Reframing the Conversation
To move toward a new narrative, a new conversation is needed with, and about, the church in China—a conversation that, instead of objectifying the believers, embraces them as true partners in the kingdom. With an estimated 100 million Christians worshipping in unregistered “house” churches or in officially sanctioned congregations under the Three-Self Patriotic Movement, China’s church represents a spectrum of theological traditions. These include indigenous strains whose historical influences include figures such as evangelist John Sung and Little Flock founder Watchman Nee, as well as a growing Reformed movement among newly emerged urban congregations.
Becoming more visible and more influential in recent decades, China’s Christians have broken out of the “surviving church” mold in which they are often cast by outside observers. Even amid current restrictions, they are living out their faith in a manner that would have been unimaginable 15 or 20 years ago. Pastors’ networks spanning the country meet regularly for prayer. Chinese believers are finding creative ways to care for the marginalized, engaging in cross-cultural outreach, and witnessing for Christ online and in the marketplace. As one pastor wrote recently, “The era of new media has given the majority of pastors, churches, and individual Christians the opportunity to enter into the public sphere, and expound their own thoughts and opinions in accordance with the Bible regarding public affairs.”
We need the Chinese church to be defined not by its limitations or what it does, but by how it is being made into the image of Christ. The personal transformation taking place in the lives of Chinese believers is the key to this new narrative.
In this light, the familiar themes of our common narratives don’t go away; they take on new meaning. China’s government is repressive, and its church has many struggles. But within these harsh realities there are new stories to be told and, if we are listening, lessons to be learned that address concerns of Christians globally. In this new narrative, China’s church does not change, but our perception of it does.
Instead of focusing solely on the persecution itself, we join Chinese Christians in their profound recognition of how God meets us in suffering. Their example of grace under oppression speaks volumes to believers around the world who suffer in various ways.
In this new narrative, the emphasis on our ability as Western Christians to meet others’ needs is replaced by a willingness to acknowledge our own needs. We recognize that a church that has experienced some of the most extraordinary growth in history may actually have something to say to believers in countries where church attendance is declining. As China’s urban unregistered church leaders are forced to abandon the American- and Korean-inspired megachurch model, for example, there is an opportunity to learn together how the church can grow in inhospitable environments.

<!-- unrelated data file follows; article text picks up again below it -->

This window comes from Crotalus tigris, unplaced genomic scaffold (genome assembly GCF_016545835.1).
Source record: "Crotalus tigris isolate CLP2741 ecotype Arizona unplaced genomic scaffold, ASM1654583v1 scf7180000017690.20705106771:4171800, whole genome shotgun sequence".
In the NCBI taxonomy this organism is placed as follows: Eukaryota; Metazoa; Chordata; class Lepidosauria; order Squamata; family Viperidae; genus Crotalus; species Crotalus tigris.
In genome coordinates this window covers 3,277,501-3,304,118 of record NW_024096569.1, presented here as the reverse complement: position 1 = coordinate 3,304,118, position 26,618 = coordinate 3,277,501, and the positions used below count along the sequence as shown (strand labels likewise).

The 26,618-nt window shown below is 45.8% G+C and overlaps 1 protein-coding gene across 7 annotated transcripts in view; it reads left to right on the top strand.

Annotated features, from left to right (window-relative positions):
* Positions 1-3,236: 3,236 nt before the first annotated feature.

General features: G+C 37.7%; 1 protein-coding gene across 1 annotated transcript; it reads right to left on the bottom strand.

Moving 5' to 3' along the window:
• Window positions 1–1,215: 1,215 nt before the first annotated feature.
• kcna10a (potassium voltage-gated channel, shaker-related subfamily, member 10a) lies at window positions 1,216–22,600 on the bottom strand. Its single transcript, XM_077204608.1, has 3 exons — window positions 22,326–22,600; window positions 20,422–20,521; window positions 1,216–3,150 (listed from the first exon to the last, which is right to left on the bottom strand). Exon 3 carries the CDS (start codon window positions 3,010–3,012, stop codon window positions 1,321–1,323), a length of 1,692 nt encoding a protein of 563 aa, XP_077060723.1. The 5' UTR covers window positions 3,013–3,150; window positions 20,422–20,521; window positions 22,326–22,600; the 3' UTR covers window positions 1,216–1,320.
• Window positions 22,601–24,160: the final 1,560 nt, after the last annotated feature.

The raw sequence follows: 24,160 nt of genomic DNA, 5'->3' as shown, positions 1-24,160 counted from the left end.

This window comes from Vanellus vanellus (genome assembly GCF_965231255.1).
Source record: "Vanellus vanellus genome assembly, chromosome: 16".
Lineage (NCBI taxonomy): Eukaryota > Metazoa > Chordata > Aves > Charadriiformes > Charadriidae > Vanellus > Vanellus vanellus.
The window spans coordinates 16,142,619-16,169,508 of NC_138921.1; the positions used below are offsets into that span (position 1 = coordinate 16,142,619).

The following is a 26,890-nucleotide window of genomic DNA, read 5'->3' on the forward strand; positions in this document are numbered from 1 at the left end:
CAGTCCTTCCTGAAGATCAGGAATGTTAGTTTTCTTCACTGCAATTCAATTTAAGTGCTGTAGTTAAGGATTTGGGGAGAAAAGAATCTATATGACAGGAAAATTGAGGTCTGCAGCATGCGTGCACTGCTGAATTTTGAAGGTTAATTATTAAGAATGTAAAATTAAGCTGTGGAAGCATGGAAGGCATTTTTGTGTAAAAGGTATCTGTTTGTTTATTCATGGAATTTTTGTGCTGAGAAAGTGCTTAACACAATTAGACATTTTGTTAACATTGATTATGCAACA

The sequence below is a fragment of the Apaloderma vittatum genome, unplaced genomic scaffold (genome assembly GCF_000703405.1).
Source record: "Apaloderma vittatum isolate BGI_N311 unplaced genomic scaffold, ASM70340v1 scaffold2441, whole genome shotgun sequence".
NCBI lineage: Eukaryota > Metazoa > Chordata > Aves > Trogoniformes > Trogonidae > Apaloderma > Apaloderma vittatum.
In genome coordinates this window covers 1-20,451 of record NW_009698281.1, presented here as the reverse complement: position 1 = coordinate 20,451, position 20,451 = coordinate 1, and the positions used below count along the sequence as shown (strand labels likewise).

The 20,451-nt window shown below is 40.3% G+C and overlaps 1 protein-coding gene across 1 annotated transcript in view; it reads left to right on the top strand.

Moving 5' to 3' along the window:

Instead of hoping for more “Christian” institutions to transform the culture, we see how Christians in this new narrative are personally transformed as they become vulnerable to one another and to the Holy Spirit in times of weakness. Like believers in Wuhan at the start of the coronavirus pandemic, they experience the power of Christ working through them to bring about change in ways that don’t require access to mass media or the levers of political power.
Finally, as we find opportunities to partner in God’s global mission, we join Chinese Christians who are learning how to have a redeeming presence in cultures different from their own. Their effectiveness depends not on strategies for projecting resources or influence from one part of the world to another, but on their authentic incarnational witness.
In the era of Xi, as China’s Christians begin writing a new chapter in their own story, it is time for foreign Christians to reconsider their China stories in light of a much larger narrative, one that sees Christ working sovereignly both inside and outside of China to prepare a bride for himself.
Brent Fulton is the author of China’s Urban Christians: A Light that Cannot be Hiddenand the founder of ChinaSource, a platform engaging Christians in China together with the global Christian community for research and collaboration to serve China’s church.
Speaking Out is Christianity Today’s guest opinion column and (unlike an editorial) does not necessarily represent the opinion of the publication.